Depression and anxiety have been discussed for years in terms of a chemical imbalance, leading many people to believe that increasing chemicals with medication is the way to correct the imbalance. Apparently, the best and brightest neuroscientists do not discuss the brain in terms of an imbalance anymore because it is not an accurate description of what is occurring.
Our brain is a chemical and electrical system that is in a constant state of fluctuation and adjustment. On a daily basis, the amount of rest we get, our diet, exercise or lack of, and our experiences affect our brain chemistry. The stress we live with and our genetics play a part as well.
What we think about and how we think about it also has an affect on our brain chemistry. Maintaining a positive outlook on life and seeing the best in most situations, generally leads to feeling better about our lives and ourselves. If we repeatedly review our failures and expect the future to be miserable and painful, we will most likely feel depressed and anxious.
When someone experiences trauma, the brain responds in ways that initially protect the person. However, in some cases the resulting brain changes make it hard to feel at ease, much less feel good. They may remain in a perpetual state of unrest that makes it difficult to function in their roles at home or work.
Stress that is beyond our ability to cope is can lead to changes in brain functioning that lead to periods of anxiety and depression.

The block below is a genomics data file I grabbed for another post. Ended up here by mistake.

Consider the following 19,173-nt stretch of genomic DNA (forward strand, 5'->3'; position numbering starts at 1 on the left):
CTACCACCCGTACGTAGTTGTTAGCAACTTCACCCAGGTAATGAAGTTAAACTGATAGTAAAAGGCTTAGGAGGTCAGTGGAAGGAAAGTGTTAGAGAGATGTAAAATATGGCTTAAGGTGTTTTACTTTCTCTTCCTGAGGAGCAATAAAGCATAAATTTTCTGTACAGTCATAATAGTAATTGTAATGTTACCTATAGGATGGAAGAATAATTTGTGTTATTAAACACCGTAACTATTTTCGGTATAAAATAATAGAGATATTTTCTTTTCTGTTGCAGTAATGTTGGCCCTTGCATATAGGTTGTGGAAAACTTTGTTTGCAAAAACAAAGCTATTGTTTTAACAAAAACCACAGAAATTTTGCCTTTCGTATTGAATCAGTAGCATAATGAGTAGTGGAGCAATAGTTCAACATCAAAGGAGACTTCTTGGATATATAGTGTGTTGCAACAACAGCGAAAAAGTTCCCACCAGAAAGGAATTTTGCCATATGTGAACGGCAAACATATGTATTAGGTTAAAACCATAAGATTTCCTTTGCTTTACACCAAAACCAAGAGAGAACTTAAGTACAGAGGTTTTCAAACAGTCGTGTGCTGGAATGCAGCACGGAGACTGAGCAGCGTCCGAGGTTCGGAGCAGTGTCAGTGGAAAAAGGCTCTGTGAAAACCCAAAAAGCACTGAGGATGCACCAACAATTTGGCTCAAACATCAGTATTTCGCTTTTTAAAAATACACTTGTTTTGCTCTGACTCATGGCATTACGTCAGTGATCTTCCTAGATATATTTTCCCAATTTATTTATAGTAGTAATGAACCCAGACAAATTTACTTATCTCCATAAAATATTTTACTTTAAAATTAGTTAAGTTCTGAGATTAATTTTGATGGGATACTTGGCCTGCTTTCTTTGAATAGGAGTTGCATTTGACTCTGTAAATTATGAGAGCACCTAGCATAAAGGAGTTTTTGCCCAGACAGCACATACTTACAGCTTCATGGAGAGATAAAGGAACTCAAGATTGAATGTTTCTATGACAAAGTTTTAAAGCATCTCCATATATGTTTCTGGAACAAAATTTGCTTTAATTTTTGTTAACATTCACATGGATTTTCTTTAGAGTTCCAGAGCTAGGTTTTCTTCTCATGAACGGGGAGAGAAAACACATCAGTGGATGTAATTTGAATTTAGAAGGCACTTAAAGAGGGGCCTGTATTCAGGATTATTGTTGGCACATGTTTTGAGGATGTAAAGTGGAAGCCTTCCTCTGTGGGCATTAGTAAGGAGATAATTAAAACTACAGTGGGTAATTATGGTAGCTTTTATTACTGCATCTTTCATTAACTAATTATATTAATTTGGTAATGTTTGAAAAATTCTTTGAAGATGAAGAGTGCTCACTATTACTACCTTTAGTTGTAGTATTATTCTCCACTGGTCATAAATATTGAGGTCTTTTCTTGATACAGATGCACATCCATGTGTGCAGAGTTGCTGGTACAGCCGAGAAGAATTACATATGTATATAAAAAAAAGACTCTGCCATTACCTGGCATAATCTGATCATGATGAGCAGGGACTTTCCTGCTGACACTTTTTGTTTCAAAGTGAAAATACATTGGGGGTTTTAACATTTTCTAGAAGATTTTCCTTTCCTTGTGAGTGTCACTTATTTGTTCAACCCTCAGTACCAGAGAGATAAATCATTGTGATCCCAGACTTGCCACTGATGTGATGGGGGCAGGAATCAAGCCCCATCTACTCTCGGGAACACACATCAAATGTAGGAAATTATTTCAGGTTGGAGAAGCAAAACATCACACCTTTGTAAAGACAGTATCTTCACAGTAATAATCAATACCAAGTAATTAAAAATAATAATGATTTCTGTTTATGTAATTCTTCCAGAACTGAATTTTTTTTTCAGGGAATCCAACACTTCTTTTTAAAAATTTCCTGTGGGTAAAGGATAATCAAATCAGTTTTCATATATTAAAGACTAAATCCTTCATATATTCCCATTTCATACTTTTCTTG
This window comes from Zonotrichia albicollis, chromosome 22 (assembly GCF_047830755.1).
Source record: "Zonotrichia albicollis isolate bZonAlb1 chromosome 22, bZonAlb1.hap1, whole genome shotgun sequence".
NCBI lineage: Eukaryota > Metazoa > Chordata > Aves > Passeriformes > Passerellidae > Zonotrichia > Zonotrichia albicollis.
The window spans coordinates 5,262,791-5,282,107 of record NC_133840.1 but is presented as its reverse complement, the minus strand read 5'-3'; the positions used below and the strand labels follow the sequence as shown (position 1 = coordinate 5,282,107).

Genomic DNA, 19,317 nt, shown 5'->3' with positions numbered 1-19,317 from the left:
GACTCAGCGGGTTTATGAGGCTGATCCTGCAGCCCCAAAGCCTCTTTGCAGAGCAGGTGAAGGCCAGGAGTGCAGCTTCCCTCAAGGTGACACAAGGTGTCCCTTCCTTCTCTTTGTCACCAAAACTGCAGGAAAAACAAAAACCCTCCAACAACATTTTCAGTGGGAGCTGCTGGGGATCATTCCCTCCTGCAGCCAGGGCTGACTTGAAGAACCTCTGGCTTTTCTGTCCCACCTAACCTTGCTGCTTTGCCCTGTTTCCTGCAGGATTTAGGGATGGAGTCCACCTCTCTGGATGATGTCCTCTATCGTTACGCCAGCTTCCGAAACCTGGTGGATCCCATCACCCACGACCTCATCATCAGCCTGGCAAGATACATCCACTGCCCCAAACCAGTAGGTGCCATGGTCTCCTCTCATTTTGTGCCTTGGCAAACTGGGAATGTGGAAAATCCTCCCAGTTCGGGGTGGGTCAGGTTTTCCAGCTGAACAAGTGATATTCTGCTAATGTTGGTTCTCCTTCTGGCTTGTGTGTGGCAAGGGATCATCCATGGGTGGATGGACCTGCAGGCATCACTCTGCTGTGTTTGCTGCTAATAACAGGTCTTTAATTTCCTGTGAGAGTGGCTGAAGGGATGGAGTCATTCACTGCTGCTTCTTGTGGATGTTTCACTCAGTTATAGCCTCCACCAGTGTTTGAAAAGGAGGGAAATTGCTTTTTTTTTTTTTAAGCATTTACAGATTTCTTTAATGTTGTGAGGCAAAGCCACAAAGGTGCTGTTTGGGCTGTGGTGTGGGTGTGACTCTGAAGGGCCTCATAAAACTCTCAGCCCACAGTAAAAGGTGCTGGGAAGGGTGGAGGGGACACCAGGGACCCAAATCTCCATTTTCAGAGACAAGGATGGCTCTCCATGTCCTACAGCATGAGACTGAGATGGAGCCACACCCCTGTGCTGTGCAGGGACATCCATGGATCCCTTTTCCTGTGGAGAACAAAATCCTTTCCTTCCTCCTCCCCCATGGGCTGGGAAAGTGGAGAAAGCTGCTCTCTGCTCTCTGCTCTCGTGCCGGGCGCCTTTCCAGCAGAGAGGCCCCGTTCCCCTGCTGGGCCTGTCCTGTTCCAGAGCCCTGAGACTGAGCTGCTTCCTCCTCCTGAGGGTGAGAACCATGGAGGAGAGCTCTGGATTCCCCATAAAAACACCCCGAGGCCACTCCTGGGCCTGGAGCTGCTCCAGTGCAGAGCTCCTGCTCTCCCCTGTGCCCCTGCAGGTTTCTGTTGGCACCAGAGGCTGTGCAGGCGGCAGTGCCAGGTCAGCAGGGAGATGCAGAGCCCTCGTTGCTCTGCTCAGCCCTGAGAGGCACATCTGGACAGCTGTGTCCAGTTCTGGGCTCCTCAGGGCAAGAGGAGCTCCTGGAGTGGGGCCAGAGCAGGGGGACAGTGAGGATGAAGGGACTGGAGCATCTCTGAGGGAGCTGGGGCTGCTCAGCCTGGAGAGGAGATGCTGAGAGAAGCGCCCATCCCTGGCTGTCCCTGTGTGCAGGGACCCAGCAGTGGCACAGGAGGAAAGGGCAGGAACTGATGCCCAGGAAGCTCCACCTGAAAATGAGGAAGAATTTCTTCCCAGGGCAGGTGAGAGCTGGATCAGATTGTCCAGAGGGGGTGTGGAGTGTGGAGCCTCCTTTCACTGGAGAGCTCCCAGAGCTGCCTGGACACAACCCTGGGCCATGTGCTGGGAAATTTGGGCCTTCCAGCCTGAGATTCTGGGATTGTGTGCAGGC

As a result of severe trauma, the part of the brain that regulates emotion becomes overactive. The amygdala, which is responsible for rating experiences and in a sense grading there importance, is unable to return to its normal state, leaving the person in a state of perpetual anxiety. Neurochemicals in the brain are maintaining the anxiety.
A depressed person is generally over-focusing on the negatives with a brain that is negatively overrating normal human experiences. For example, someone who gets turned down by a potential employer sees that as terrible and an indication that awful things are bound to continue in the future. This type of awfulized thinking also maintains the neurochemistry required for depression and anxiety. The reality is that many people who are currently employed have been turned down before. This reality based thought is rational and generally optimistic, leading to a hopeful outlook and stable mood.
Not everyone who is genetically predisposed to depression will have a depressive episode. Likewise, not everyone who experiences a depressive episode was predisposed to it. Therefore, to say that some people have a chemical imbalance that causes depression is imprecise. It appears that all of us have brains that, when functioning normally, adjust our brain chemistry in a way that allows us to maintain emotional states that are appropriate to our experiences.
A brain that isn't functioning well may be supported with medication in order to do the footwork in therapy or marriage counseling. When normal mood is restored, new thought patterns and experiences can support mood stability and maintain it. The medication, in many cases can reduced gradually under a doctor's supervision and slowly discontinued.